Trump Is the Rosetta Stone for Understanding Mitt Romney
Yesterday afternoon my buddy Shay Khatiri emailed what was probably the greatest line of the entire impeachment:
“Romney should pull a Mick Foley at the 1998 Royal Rumble and primary Mike Lee as Pierre Delecto while retaining his current seat.”
As Curt Hennig would have said: Absolutely perfect.
I have to confess that I’ve been surprised by Mitt Romney’s courage over the last four years.
During his first two acts in public life, Romney was ambitious and flexible. He often gave the impression that he had few core ideas.
But in retrospect, it’s now clear that if he didn’t have core ideas, he had core values: He was, at base, a politician who cared about decency.
And it turns out that he cared about decency so deeply that he was willing to use the third act of his career to stand up for it, even if it meant burning away every last bit of his political capital.
You can criticize Romney’s decision to vote for conviction on the merits, if you want. But it doesn’t make much sense to believe that he did it because he was angling for some sort of advantage.
I am here to tell you that if you are a Republican, or a conservative, there is no advantage to be had—none, zero—in standing against Trump on anything. Not even, as Matt Gaetz discovered, single-issue votes about future executive authority.
There is now a medium-sized list of politicians who have sacrificed their careers to oppose Trump. Believe me, they’re not doing it for the bennies.
On the contrary, supporting Trump—at all times—is what the ambitious people looking for advantage do. Both inside electoral politics and Conservatism Inc. If you want to run for office or you want to sell a book or get a TV contract, being #AlwaysTrump is the quickest path.
Now, if you love Trump, you could argue that this is evidence of Trump’s rightness: All who support him prosper! And I would say that while this might perhaps be a reach as analysis, it’s pretty undeniable as fact.
So let’s at least give Romney credit for taking a stand that’s against his own self-interest.
You can think he’s right or you can think he’s wrong, but at least he’s standing on principle.
Which is something we always say we want our politicians to do. Or at least, we used to.
Every once in a while I like to drop a nugget in here pointing out why reasonable people might find our current economic system to be, at times, suboptimal.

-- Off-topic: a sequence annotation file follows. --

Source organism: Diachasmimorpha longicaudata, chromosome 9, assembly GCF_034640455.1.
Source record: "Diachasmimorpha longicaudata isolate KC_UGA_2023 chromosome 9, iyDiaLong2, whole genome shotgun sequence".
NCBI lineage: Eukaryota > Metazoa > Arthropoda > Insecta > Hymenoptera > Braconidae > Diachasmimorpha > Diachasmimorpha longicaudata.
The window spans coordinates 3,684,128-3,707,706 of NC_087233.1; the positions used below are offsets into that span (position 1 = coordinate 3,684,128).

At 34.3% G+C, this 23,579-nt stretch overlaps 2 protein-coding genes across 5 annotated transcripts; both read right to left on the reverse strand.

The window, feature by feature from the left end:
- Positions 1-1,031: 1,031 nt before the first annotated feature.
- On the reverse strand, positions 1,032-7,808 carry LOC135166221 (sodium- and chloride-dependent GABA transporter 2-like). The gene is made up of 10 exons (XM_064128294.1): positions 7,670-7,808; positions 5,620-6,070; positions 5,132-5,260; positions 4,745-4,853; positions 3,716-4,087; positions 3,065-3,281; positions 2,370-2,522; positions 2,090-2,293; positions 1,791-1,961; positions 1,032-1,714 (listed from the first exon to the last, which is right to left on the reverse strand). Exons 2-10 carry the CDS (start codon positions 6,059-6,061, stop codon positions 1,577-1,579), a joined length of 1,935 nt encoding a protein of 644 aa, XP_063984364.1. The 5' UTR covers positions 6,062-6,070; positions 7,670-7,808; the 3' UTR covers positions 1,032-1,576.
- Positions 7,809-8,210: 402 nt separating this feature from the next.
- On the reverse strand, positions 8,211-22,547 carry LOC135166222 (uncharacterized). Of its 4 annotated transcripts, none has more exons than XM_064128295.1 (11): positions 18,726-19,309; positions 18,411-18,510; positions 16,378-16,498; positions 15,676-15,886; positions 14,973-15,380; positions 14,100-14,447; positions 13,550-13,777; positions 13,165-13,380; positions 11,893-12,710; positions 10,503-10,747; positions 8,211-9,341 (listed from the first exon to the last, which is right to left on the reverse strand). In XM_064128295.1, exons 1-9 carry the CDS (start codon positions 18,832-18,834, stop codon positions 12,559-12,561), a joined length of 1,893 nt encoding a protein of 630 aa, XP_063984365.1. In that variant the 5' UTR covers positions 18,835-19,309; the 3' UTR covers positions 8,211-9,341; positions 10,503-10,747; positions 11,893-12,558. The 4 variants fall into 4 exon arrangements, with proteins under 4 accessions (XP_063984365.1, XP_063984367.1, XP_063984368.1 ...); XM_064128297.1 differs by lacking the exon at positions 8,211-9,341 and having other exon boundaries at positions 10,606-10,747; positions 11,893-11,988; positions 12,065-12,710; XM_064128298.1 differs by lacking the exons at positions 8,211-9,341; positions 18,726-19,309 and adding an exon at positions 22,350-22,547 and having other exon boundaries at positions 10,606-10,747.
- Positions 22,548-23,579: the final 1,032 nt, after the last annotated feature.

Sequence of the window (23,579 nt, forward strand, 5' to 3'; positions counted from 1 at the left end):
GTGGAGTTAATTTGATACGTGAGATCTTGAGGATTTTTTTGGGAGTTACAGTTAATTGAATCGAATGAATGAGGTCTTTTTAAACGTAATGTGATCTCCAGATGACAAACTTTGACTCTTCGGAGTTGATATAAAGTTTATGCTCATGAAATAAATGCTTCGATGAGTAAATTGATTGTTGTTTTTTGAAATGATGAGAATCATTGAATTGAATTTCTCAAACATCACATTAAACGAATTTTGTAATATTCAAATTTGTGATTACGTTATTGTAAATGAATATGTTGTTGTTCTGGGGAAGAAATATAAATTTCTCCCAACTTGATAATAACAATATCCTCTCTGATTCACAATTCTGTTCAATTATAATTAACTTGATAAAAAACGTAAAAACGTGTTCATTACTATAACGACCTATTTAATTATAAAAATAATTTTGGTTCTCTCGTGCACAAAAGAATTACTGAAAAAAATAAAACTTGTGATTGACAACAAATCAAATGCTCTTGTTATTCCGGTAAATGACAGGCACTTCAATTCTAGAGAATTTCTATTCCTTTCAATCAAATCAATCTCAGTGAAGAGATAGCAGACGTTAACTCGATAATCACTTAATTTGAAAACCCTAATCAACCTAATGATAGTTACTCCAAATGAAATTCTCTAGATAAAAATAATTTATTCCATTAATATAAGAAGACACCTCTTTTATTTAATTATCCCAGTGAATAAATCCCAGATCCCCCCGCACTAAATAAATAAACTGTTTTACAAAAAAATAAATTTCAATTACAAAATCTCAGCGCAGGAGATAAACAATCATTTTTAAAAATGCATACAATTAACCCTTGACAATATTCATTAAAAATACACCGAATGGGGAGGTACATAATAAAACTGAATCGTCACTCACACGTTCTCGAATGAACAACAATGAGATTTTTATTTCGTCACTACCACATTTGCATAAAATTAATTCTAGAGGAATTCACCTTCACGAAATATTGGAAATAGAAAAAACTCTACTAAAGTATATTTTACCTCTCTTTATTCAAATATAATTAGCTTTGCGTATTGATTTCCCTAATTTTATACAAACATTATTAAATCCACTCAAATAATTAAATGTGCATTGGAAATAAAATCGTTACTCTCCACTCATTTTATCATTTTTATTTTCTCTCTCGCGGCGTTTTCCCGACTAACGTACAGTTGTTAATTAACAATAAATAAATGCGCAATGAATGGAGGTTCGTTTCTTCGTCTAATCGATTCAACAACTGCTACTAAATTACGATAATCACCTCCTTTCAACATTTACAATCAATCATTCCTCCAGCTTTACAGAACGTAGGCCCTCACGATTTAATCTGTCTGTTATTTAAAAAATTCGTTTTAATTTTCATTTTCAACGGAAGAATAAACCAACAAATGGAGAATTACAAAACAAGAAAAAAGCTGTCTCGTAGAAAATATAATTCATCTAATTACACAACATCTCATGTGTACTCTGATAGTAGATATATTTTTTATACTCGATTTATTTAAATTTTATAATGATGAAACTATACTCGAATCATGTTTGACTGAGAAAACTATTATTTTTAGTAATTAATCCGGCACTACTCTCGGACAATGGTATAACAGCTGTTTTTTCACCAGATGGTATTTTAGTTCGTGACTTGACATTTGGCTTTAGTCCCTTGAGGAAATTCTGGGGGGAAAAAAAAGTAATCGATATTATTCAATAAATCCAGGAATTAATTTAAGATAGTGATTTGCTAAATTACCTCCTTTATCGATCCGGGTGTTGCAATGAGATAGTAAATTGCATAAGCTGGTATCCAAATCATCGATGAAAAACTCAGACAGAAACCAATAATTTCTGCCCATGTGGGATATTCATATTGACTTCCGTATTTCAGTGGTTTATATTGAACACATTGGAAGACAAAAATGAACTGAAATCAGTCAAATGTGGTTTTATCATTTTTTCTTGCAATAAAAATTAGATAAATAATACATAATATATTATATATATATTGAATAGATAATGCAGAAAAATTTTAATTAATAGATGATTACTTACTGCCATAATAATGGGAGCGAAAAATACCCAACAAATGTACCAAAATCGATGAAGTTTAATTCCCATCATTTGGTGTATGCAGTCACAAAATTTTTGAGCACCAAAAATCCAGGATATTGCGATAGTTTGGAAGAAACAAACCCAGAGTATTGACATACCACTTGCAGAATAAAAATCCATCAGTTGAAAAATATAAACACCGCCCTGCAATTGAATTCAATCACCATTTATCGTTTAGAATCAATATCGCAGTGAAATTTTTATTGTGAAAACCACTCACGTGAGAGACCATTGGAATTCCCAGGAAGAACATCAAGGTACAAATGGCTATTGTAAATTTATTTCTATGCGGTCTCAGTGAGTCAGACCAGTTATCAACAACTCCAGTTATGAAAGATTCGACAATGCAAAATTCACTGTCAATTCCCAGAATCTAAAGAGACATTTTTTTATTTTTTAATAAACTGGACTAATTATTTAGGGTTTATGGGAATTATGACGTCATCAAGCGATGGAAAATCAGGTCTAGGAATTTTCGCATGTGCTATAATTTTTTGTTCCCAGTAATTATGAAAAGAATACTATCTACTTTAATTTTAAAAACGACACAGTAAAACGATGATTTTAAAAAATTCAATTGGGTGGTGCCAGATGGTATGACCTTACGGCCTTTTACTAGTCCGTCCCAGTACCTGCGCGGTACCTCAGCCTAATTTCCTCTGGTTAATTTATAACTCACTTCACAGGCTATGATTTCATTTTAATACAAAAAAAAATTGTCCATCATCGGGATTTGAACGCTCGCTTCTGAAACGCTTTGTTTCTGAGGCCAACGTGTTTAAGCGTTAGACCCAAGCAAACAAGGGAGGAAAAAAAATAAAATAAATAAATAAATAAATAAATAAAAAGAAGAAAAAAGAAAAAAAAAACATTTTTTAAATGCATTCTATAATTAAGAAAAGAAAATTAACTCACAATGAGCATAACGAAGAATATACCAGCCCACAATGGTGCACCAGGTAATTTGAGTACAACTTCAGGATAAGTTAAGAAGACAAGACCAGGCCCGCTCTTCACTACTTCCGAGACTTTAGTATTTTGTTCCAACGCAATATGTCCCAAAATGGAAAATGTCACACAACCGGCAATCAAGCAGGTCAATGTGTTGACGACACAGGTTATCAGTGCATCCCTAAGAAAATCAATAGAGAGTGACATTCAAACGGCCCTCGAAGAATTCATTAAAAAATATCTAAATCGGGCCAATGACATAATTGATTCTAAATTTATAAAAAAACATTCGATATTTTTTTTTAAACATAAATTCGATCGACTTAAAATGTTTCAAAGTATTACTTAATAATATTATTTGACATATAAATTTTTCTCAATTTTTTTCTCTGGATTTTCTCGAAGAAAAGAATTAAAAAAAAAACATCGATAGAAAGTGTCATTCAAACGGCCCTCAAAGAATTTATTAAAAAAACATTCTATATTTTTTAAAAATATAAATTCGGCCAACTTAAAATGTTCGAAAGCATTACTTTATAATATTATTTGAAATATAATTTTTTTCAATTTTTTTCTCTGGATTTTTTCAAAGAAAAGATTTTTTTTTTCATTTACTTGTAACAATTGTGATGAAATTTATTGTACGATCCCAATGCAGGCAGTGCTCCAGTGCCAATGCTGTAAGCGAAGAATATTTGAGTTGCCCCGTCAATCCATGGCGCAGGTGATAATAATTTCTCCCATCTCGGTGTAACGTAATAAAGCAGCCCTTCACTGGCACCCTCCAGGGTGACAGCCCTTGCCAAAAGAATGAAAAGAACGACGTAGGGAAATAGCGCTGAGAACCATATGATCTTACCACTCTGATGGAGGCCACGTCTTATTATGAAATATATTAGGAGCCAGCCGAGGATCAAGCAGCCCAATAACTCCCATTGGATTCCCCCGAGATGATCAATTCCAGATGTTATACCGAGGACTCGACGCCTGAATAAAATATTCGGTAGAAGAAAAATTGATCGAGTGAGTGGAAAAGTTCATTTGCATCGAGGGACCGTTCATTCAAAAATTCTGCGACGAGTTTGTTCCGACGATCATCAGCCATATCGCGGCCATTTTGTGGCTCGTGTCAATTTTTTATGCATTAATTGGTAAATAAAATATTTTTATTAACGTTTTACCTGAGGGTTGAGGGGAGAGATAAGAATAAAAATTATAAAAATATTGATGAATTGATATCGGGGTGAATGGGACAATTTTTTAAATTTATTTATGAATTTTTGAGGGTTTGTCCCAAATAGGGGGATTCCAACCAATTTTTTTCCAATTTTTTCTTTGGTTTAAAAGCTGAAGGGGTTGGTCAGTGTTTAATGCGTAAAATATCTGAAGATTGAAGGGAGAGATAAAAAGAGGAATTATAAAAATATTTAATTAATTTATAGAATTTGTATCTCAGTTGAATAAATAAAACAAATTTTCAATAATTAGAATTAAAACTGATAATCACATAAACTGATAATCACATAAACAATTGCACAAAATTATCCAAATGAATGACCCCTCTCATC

Today’s entry comes from Richard Rushfield’s Hollywood newsletter, the Ankler. (Subscribe!) It concerns a television executive named Joe Ianniello.
Ianniello works—worked?—for CBS. Over the years he’s been the CFO and the COO. In September of 2018, he was named “acting” CEO of CBS after Les Moonves stepped down.
Last week, Ianniello was asked to stop being CEO of CBS and, per the terms of his contract, was handed $70 million in order to get him to stop adding value to the company.
So let’s do a little math: If the value to the company of Ianniello not working is $70 million, then what’s the monetary value of the work he was contributing? It would have to be more than negative-$70 million, yes?
Either that, or the new CEO will be adding even more value than all of Ianniello’s value plus $70 million. Which would be really amazing. But also I wonder what economic model was used to make this computation?
I mean, the only other possibility is that at the executive level of large corporations the salary structure is utterly untethered to either supply, or demand, or outcomes and is instead determined largely by inside-dealing and favor-trading amongst a set of people who, unlike the rest of us, are largely immune to market forces.
Seen in this way, you might think that the pinnacle of success in our current version of what passes for “the free market” actually means unlinking yourself from capitalist forces so as to enter a world that more closely resembles the corruption of third-world oligarchy.
But if you saw things in that way, then you might want to take action to reform some aspects of the system.
On Monday I told you that the greatest Super Bowl halftime show ever was Prince in 2007. No one denies this. And now the Ringer has an oral history of it:
Hayes: He said he wanted to do the greatest Super Bowl show ever done. He just said, “We really want to think about what we do and not be like everybody else.” We kind of sat in the studio and talked it out. He’s like, “I like this Foo Fighters song.” And “All Along the Watchtower.” He just started thinking about the show and piecing it together in his head.
Shelby J. (vocalist): When we started looking at the songs on the set list, I was seeing like, “Best of You” and “Watchtower.” This dude is planning a show. And the way his mind works—it’s hard for me to speak of him in past tense—is to want it to be about the music and not do what everybody’s expecting, like come out and play “Raspberry Beret” and “Little Red Corvette” and then go into “Kiss.” He was paying homage to Ike and Tina Turner with “Proud Mary.” And Queen! And then he mixed his music into that. It’s like, “No it’s not about me. It’s about the music, it’s about this moment.”
Josh Dunham (bass): He loved what he loved. Even though his music was great, he enjoyed doing other people’s music.
Mark Caro (Chicago Tribune critic): The idea that Prince had 12 minutes and devoted some of it to a Foo Fighters cover—that’s really quirky! He didn’t have a Foo Fighters cover on record. It wasn’t available anywhere. He wasn’t promoting anything.
Coplin: I do remember, and I hate admitting this, that I thought that there could’ve been a couple more of his hits in the set list. But I was glad nobody took me seriously. ’Cause I would’ve been wrong.